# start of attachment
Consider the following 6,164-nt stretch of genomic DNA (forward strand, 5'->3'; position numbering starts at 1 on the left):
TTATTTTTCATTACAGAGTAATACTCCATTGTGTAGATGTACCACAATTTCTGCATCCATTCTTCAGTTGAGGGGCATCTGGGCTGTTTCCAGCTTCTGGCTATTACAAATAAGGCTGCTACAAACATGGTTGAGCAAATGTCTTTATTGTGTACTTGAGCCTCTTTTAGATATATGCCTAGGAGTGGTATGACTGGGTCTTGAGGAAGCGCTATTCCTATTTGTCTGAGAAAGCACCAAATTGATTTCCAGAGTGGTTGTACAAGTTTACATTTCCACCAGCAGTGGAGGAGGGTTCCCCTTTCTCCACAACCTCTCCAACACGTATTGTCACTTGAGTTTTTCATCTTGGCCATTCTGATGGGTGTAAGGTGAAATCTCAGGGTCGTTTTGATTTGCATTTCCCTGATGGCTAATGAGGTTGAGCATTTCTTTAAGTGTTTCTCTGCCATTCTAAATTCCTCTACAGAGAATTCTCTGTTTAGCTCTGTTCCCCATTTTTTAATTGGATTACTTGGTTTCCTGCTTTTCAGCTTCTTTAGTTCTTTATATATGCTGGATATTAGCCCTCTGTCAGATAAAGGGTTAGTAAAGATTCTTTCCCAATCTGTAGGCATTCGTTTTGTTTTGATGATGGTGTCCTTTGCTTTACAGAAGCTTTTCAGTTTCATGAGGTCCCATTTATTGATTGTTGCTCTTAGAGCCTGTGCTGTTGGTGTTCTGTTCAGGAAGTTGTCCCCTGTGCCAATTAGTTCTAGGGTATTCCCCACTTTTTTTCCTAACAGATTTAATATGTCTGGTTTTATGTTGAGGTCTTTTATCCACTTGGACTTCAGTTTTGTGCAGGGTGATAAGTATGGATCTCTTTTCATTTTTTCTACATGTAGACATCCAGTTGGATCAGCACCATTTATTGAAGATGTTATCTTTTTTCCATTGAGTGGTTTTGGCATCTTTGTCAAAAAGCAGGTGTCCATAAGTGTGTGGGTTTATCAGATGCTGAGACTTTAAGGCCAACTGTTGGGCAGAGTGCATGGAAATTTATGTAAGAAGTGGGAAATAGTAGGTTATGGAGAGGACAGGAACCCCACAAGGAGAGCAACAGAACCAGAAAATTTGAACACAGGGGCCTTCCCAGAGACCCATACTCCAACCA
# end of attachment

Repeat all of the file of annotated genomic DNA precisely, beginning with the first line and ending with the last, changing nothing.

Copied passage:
Consider the following 6,164-nt stretch of genomic DNA (forward strand, 5'->3'; position numbering starts at 1 on the left):
TTATTTTTCATTACAGAGTAATACTCCATTGTGTAGATGTACCACAATTTCTGCATCCATTCTTCAGTTGAGGGGCATCTGGGCTGTTTCCAGCTTCTGGCTATTACAAATAAGGCTGCTACAAACATGGTTGAGCAAATGTCTTTATTGTGTACTTGAGCCTCTTTTAGATATATGCCTAGGAGTGGTATGACTGGGTCTTGAGGAAGCGCTATTCCTATTTGTCTGAGAAAGCACCAAATTGATTTCCAGAGTGGTTGTACAAGTTTACATTTCCACCAGCAGTGGAGGAGGGTTCCCCTTTCTCCACAACCTCTCCAACACGTATTGTCACTTGAGTTTTTCATCTTGGCCATTCTGATGGGTGTAAGGTGAAATCTCAGGGTCGTTTTGATTTGCATTTCCCTGATGGCTAATGAGGTTGAGCATTTCTTTAAGTGTTTCTCTGCCATTCTAAATTCCTCTACAGAGAATTCTCTGTTTAGCTCTGTTCCCCATTTTTTAATTGGATTACTTGGTTTCCTGCTTTTCAGCTTCTTTAGTTCTTTATATATGCTGGATATTAGCCCTCTGTCAGATAAAGGGTTAGTAAAGATTCTTTCCCAATCTGTAGGCATTCGTTTTGTTTTGATGATGGTGTCCTTTGCTTTACAGAAGCTTTTCAGTTTCATGAGGTCCCATTTATTGATTGTTGCTCTTAGAGCCTGTGCTGTTGGTGTTCTGTTCAGGAAGTTGTCCCCTGTGCCAATTAGTTCTAGGGTATTCCCCACTTTTTTTCCTAACAGATTTAATATGTCTGGTTTTATGTTGAGGTCTTTTATCCACTTGGACTTCAGTTTTGTGCAGGGTGATAAGTATGGATCTCTTTTCATTTTTTCTACATGTAGACATCCAGTTGGATCAGCACCATTTATTGAAGATGTTATCTTTTTTCCATTGAGTGGTTTTGGCATCTTTGTCAAAAAGCAGGTGTCCATAAGTGTGTGGGTTTATCAGATGCTGAGACTTTAAGGCCAACTGTTGGGCAGAGTGCATGGAAATTTATGTAAGAAGTGGGAAATAGTAGGTTATGGAGAGGACAGGAACCCCACAAGGAGAGCAACAGAACCAGAAAATTTGAACACAGGGGCCTTCCCAGAGACCCATACTCCAACCA